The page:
Comm162 Week 6 notes
Comm162 Week 6 notes Comm162
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This 2 page Class Notes was uploaded by Erica Evans on Monday February 15, 2016. The Class Notes belongs to Comm162 at Stanford University taught by Shanto Iyengar in Fall 2016. Since its upload, it has received 8 views. For similar materials see Campaigns, Voting, Media in Communication Studies at Stanford University.
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Date Created: 02/15/16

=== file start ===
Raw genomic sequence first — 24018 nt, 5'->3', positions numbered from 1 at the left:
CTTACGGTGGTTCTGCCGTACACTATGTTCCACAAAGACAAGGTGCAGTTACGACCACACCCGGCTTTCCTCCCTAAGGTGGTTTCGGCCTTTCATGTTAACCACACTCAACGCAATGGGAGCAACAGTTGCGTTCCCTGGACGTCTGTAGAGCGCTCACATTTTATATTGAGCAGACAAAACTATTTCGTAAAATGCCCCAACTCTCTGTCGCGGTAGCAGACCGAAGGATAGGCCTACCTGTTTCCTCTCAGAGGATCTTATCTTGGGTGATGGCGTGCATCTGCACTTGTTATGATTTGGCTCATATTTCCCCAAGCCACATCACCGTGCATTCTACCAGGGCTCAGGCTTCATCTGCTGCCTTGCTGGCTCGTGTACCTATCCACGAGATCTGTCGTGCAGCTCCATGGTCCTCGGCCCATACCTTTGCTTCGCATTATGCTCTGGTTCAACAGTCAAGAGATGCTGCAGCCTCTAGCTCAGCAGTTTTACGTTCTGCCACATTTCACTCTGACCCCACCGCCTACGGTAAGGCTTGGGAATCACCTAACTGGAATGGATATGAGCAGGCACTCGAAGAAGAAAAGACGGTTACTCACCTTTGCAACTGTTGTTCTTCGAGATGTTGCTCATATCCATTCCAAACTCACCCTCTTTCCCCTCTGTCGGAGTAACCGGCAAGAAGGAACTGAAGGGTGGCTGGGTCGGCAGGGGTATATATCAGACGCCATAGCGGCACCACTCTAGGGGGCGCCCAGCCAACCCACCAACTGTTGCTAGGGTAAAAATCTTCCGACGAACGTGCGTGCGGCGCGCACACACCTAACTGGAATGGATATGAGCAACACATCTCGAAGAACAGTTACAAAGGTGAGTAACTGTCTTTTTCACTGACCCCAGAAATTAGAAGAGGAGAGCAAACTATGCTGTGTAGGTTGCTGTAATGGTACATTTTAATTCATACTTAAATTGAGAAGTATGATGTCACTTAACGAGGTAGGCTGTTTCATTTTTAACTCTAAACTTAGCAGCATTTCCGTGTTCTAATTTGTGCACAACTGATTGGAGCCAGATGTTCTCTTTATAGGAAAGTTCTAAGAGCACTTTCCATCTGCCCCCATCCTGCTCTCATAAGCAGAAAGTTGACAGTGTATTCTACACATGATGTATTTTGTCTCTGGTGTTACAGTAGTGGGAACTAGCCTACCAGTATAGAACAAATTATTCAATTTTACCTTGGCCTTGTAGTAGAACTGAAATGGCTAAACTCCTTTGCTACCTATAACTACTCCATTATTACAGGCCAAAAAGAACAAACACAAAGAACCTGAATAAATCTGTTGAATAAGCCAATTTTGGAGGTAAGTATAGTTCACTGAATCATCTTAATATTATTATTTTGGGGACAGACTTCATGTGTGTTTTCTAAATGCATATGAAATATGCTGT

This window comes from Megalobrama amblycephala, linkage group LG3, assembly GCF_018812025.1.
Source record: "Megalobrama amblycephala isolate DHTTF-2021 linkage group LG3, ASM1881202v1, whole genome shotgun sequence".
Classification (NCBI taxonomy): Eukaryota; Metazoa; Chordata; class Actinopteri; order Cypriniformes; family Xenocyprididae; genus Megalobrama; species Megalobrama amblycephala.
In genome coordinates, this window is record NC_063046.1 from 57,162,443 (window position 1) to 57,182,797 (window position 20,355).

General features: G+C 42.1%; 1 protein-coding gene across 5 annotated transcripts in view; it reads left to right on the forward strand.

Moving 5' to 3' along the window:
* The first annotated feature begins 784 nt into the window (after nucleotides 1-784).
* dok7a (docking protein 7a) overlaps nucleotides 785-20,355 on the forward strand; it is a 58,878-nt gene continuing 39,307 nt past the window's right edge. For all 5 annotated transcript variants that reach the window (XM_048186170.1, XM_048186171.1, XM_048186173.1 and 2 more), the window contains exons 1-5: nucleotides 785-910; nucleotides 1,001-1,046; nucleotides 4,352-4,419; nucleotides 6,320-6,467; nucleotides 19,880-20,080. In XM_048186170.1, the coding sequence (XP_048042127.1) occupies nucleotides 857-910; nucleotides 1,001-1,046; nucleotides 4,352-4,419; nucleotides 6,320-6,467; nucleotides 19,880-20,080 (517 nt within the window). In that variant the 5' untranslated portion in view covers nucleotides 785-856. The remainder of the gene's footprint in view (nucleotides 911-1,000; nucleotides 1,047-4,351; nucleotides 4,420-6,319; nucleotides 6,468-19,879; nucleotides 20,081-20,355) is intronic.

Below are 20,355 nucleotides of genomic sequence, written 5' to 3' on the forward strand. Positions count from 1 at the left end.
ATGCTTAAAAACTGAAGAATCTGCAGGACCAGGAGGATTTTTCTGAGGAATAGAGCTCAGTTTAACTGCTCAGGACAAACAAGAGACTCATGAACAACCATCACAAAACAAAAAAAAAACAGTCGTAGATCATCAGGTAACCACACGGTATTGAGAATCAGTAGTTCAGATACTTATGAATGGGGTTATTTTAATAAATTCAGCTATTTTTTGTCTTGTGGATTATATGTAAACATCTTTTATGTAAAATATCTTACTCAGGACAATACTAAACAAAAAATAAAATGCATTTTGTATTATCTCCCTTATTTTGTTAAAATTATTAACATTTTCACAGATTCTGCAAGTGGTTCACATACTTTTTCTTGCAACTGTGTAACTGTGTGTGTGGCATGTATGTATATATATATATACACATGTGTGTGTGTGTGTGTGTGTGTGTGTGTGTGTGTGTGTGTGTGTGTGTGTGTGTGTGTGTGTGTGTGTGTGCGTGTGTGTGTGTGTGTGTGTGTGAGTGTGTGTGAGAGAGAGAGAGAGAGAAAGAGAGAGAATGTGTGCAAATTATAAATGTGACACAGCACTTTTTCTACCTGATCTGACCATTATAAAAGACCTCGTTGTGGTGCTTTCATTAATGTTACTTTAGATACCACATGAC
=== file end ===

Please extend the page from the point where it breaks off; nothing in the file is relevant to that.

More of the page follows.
Comm162 Class 10 2/8/2016 Framing: • “Presentation effect” – the presentation, and not the content affects the message. Different ‘genres’ of news coverage as frames. • If you are really trying to change their opinions… is this really framing? Or is it persuasion? • “Semantic cues” – saying “poor people” instead of “people on welfare.” People are much more sympathetic towards the poor. • “Episodic” vs. “thematic” – • Episode means: here is the latest episode of poverty, a close up interview with someone. This is more likely to hold the public’s attention. This is the dominant form of broadcast news. Leads to focus on the behavior of individuals. • Thematic: showing the trends and statistics. More removed. Blame is placed not on the individual, but society or the government. • Druckman: “equivalency versus emphasis framing” • A policy to combat a disease: Either plan A: “200 people will be saved” vs. Plan B: “1/3 chance everyone will live and 2/3 chance that no one will be saved” … it is the same outcome, but everyone would choose the second choice. • Or just change the words from “live” to “will not die” – People will chose the wording that emphasized “living.” • Framing as a “script” – following the narrative of an issue. • News is always about violent crime and never white-‐collar crime. • Reporting about crime usually unfolds like a script and is very episodic. They give you information about a suspect. Race and gender is injected into the story because they show you a picture. • Study where people saw a white suspect, black suspect or no suspect. Even when people saw no suspect, 40% said they saw a black suspect…. The same thing applies to Muslim/middle eastern people and terrorism. • Emphasis framing: If there is a student protest, Frame A: Did these students have the right to protest? Frame B: What about law and order. Everyone is more supportive of the protest when they hear Frame A. Persuasion: • Propaganda: this sparked interest in mass media in the 1940’s. How was Hitler able to come to power? • Two factor model: P (persuasion) = p (acceptance| exposure) • If you’re given a message, what is the likeliness that you will accept it? • Curvilinear function for any indicator of political engagement (information, education, etc.) – persuasion highest in the middle. Lowest at the two extremes. • It is the moderates that can be persuaded most. The people who don’t care at all, not educated at all will not change, the people who are super political junkies, super educated etc. will not change, but the people in the middle are more easily persuaded. • Strong partisans and politically attentive remain un-‐persuaded à polarization phenomenon. • Message loudness (intensity) and strength of existing opinion as conditioners à also affects persuasion. • Credibility is super important. We rely on experts to tell us what is important. Expertise and perception of partisan intent help us decide who is credible. Counter-‐attitudinal presentations are the most credible. If someone from the other side endorsed a candidate that would be huge! • Possibility to return to “minimal consequences” Is America Polarized? • Not much evidence of ideological polarization. • People identify with groups • Identity automatically produces in group / out group preferences • Affective polarization: how do Reps and Dems feel about each other? à Lots of contempt. • Compare political elites with ordinary citizens à elites are completely polarized, but ordinary citizens are still mostly moderate. • The American South was a bastion of conservative democrats in the 1960’s. But there was a lot of ideological conflict within the party. Overtime the South got realigned and became Republican. Party cleavage and ideological cleavage has become synchronized. • Maximalists vs. minimalists à • Conscious awareness, implicit attitudes • Take the Harvard implicit attitudes test • People might have more negative views towards another party than they do about another race or religion… but is this just because people control their answers for political correctness? • No! Evidence shows that even subconsciously, this divide is stronger for parties than anything else. • Dictator Game and Trust Game tests for partisan bias. Behavioral evidence!
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